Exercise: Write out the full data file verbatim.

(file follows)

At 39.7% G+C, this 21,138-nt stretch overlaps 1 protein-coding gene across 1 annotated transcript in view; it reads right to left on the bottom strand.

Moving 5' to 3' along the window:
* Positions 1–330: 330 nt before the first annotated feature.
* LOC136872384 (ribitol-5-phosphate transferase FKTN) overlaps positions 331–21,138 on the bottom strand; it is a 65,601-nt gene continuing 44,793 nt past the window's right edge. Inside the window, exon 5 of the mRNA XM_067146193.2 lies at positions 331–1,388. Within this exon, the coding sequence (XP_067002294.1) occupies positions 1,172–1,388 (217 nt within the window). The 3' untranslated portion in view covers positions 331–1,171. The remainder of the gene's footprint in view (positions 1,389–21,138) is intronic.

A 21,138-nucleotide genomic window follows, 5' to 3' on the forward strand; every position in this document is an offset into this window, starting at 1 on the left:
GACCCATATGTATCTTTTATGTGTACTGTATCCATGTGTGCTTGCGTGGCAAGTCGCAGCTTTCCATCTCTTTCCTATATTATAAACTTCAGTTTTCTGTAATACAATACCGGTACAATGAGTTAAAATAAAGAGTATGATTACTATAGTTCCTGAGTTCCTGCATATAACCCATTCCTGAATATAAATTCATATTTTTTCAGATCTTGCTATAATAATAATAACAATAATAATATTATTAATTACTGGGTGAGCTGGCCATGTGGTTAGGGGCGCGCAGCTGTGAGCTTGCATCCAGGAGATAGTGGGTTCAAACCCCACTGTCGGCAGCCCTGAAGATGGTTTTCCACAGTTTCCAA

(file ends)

At 39.7% G+C, this 21,138-nt stretch overlaps 1 protein-coding gene across 1 annotated transcript in view; it reads right to left on the bottom strand.

Moving 5' to 3' along the window:
* Positions 1–330: 330 nt before the first annotated feature.
* LOC136872384 (ribitol-5-phosphate transferase FKTN) overlaps positions 331–21,138 on the bottom strand; it is a 65,601-nt gene continuing 44,793 nt past the window's right edge. Inside the window, exon 5 of the mRNA XM_067146193.2 lies at positions 331–1,388. Within this exon, the coding sequence (XP_067002294.1) occupies positions 1,172–1,388 (217 nt within the window). The 3' untranslated portion in view covers positions 331–1,171. The remainder of the gene's footprint in view (positions 1,389–21,138) is intronic.

A 21,138-nucleotide genomic window follows, 5' to 3' on the forward strand; every position in this document is an offset into this window, starting at 1 on the left:
GACCCATATGTATCTTTTATGTGTACTGTATCCATGTGTGCTTGCGTGGCAAGTCGCAGCTTTCCATCTCTTTCCTATATTATAAACTTCAGTTTTCTGTAATACAATACCGGTACAATGAGTTAAAATAAAGAGTATGATTACTATAGTTCCTGAGTTCCTGCATATAACCCATTCCTGAATATAAATTCATATTTTTTCAGATCTTGCTATAATAATAATAACAATAATAATATTATTAATTACTGGGTGAGCTGGCCATGTGGTTAGGGGCGCGCAGCTGTGAGCTTGCATCCAGGAGATAGTGGGTTCAAACCCCACTGTCGGCAGCCCTGAAGATGGTTTTCCACAGTTTCCAA